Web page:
Tag Archives: Surrealist Painting

#FineArtFriday: The Drunkard by Marc Chagall 1911

In this image, Marc Chagall manages to capture the determined self destruction of the addict. His colors are vivid, intense, and the images slightly shocking. The addict has lost his head.

About the Artist via Wikipedia Commons:

Marc Zakharovich Chagall was born Moishe Zakharovich Shagal  6 July [O.S. 24 June] 1887 – 28 March 1985). (He) was a Russian-French artist of Belarusian Jewish origin. An early modernist, he was associated with several major artistic styles and created works in virtually every artistic format, including painting, book illustrations, stained glass, stage sets, ceramic, tapestries and fine art prints.

Art critic Robert Hughes referred to Chagall as “the quintessential Jewish artist of the twentieth century” (though Chagall saw his work as “not the dream of one people but of all humanity”). According to art historian Michael J. Lewis, Chagall was considered to be “the last survivor of the first generation of European modernists”.

Author Serena Davies writes that “By the time he died in France in 1985—the last surviving master of European modernism, outliving Joan Miró by two years—he had experienced at first hand the high hopes and crushing disappointments of the Russian revolution, and had witnessed the end of the Pale of Settlement, the near annihilation of European Jewry, and the obliteration of Vitebsk, his home town, where only 118 of a population of 240,000 survived the Second World War.”


Credits and Attributions:

Marc Chagall, 1911-12, The Drunkard (Le saoul), 1912, oil on canvas. 85 x 115 cm. Private collection Der Sturm, Volume 11, Number 3, 5 June 1920, p. 41 This image is in the public domain in the United States because it was first published outside the United States prior to January 1, 1924.

Wikipedia contributors, “Marc Chagall,” Wikipedia, The Free Encyclopedia, https://en.wikipedia.org/w/index.php?title=Marc_Chagall&oldid=903514404 (accessed July 12, 2019).

Comments Off on #FineArtFriday: The Drunkard by Marc Chagall 1911

Filed under #FineArtFriday

#FineArtFriday: Peter Purves Smith: New York, 1936, and Rickett’s Point, 1937

Usually, in literature, surrealism is shown through the thought processes of the characters rather than in alterations of the environment. On the surface, you believe what they say they think, but their perception of the world is skewed toward a hallucinogenic feel.

In art, the surface, the visual layer is what it is all about. Everything is displayed for you to view and interpret as you will.

Sometimes surrealism asks you to think deeper. Other times, surrealism says “enjoy the moment.” In “New York” Peter Purves Smith asks you to think deeper about our mania for building densely and tall. Skyscrapers grow like weeds, springing from the earth like dandelions in the lawn. What other concepts does he ask us to consider?

Progress and impermanence. Beauty versus utilitarian requirements. He asks us to think deeply.

In Ricketts Point, he asks you to just enjoy a sunny day at the beach.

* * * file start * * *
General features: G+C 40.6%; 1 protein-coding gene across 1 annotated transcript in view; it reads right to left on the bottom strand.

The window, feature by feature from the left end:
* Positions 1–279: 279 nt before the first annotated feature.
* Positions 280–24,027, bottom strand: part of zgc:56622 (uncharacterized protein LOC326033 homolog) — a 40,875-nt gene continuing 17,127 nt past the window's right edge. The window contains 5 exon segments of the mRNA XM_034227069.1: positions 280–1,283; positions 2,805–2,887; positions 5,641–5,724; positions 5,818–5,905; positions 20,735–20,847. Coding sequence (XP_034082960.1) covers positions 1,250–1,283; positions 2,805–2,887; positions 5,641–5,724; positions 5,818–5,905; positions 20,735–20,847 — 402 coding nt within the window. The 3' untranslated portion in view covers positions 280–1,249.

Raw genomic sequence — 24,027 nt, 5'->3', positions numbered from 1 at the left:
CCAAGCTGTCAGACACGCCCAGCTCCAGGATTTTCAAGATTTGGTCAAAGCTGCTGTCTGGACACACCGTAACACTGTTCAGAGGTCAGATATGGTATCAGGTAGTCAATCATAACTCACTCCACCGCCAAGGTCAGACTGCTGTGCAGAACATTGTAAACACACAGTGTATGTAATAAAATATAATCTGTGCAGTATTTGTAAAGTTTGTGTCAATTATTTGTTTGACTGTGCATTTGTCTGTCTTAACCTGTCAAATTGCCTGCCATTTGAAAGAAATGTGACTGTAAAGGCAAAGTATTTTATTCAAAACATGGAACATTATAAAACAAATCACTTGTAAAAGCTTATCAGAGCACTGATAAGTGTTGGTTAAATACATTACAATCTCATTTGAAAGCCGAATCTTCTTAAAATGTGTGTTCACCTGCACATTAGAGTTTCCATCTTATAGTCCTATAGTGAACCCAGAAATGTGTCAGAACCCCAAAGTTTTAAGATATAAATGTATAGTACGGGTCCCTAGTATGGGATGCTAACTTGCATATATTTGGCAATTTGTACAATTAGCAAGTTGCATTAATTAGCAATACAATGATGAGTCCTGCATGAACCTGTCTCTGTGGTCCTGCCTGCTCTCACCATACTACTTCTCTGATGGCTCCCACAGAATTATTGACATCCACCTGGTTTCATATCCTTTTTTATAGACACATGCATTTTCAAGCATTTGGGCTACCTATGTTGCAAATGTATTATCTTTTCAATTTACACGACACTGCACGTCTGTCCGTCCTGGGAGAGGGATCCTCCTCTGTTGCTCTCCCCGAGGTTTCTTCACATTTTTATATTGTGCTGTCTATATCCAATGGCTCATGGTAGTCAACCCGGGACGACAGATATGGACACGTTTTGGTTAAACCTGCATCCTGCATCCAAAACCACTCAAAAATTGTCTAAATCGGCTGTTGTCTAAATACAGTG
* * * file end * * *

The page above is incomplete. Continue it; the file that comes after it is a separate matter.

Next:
Credits and Attributions

Wikimedia Commons contributors, “File:Peter Purves Smith – New York, 1936.jpg,” Wikimedia Commons, the free media repository, https://commons.wikimedia.org/w/index.php?title=File:Peter_Purves_Smith_-_New_York,_1936.jpg&oldid=149235926 (accessed July 4, 2019).

Wikimedia Commons contributors, “File:Peter Purves Smith – Ricketts Point, 1937.jpg,” Wikimedia Commons, the free media repository, https://commons.wikimedia.org/w/index.php?title=File:Peter_Purves_Smith_-_Ricketts_Point,_1937.jpg&oldid=296570789 (accessed July 4, 2019).

Comments Off on #FineArtFriday: Peter Purves Smith: New York, 1936, and Rickett’s Point, 1937

Filed under #FineArtFriday

#FineArtFriday: The Ghost of Vermeer of Delft Which Can Be Used As a Table by Salvador Dalí, 1934

About the painting, from Wikipedia:

The Ghost of Vermeer of Delft Which Can Be Used As a Table is a small Surrealist oil painting by Salvador Dalí. Its full title is The Ghost of Vermeer of Delft Which Can Be Used as a Table (Phenomenologic Theory of Furniture-Nutrition). It makes reference to The Art of Painting by Johannes Vermeer, a famous seventeenth-century work in which a painter, thought to be a self-portrait of Vermeer, is depicted with his back to us, in distinctive costume. It is one of a number of paintings expressive of Dalí’s enormous admiration for Vermeer.

Vermeer is represented as a dark spindly figure in a kneeling position. The figure’s outstretched leg serves as a table top surface, on which sits a bottle and a small glass. This leg tapers to a baluster-like stub; there is a shoe nearby. The walls and the distant views of the mountains are based on real views near Dalí’s home in Port Lligat. In Vermeer’s painting the artist leans on a maulstick, and his hand is painted with an unusual blurriness, perhaps to indicate movement. In Dalí’s painting Vermeer rests the same arm on a crutch.

What I love about this painting:

I love the composition, the detail Dali puts into Vermeer’s hair and doublet–the attention Vermeer applied to his own work. This speaks to me of the desert, the way the sky looks in the afternoon just as the hottest part of the day slides into a cooler evening. Vermeer, the Master of Light, is enjoying the view. He is shown in a small courtyard, enclosed. Vermeer rarely left his rooms in Delft.

 

It is unsigned and undated but known to have been completed c.1934. It is currently on display at the Salvador Dalí Museum in St. Petersburg, Florida, on loan from the E. and A. Reynolds Morse collection.


Credits and Attributions:

Wikipedia contributors, “The Ghost of Vermeer of Delft Which Can Be Used As a Table,” Wikipedia, The Free Encyclopedia,https://en.wikipedia.org/w/index.php?title=The_Ghost_of_Vermeer_of_Delft_Which_Can_Be_Used_As_a_Table&oldid=861917029 (accessed March 1, 2019).